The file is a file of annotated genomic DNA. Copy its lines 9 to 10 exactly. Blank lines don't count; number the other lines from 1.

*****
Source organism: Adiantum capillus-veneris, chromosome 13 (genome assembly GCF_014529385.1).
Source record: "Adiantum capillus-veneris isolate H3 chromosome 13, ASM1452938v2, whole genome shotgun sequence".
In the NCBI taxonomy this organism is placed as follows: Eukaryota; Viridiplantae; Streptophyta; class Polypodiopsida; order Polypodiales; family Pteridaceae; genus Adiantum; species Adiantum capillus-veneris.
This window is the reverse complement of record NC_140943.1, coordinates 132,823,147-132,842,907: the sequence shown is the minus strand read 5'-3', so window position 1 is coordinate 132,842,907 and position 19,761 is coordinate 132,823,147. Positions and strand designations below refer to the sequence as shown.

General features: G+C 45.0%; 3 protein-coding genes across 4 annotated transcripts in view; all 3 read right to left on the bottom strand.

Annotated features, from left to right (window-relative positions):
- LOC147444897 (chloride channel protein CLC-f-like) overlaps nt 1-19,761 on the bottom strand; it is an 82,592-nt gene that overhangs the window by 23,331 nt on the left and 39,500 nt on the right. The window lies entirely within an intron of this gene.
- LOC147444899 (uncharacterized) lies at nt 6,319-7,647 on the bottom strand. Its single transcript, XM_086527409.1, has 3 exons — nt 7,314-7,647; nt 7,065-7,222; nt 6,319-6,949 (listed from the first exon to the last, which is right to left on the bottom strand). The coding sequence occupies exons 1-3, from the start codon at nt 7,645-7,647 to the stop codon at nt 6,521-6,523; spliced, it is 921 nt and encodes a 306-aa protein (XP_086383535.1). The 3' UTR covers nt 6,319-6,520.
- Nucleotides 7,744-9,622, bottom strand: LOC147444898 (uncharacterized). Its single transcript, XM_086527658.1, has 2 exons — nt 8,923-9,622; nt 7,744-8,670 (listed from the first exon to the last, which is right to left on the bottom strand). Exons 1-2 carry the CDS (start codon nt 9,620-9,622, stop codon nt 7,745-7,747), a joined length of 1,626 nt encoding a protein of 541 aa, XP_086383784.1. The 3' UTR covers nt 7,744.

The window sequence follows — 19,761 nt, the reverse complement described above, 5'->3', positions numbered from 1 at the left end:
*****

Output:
- Nucleotides 7,744-9,622, bottom strand: LOC147444898 (uncharacterized). Its single transcript, XM_086527658.1, has 2 exons — nt 8,923-9,622; nt 7,744-8,670 (listed from the first exon to the last, which is right to left on the bottom strand). Exons 1-2 carry the CDS (start codon nt 9,620-9,622, stop codon nt 7,745-7,747), a joined length of 1,626 nt encoding a protein of 541 aa, XP_086383784.1. The 3' UTR covers nt 7,744.

The window sequence follows — 19,761 nt, the reverse complement described above, 5'->3', positions numbered from 1 at the left end: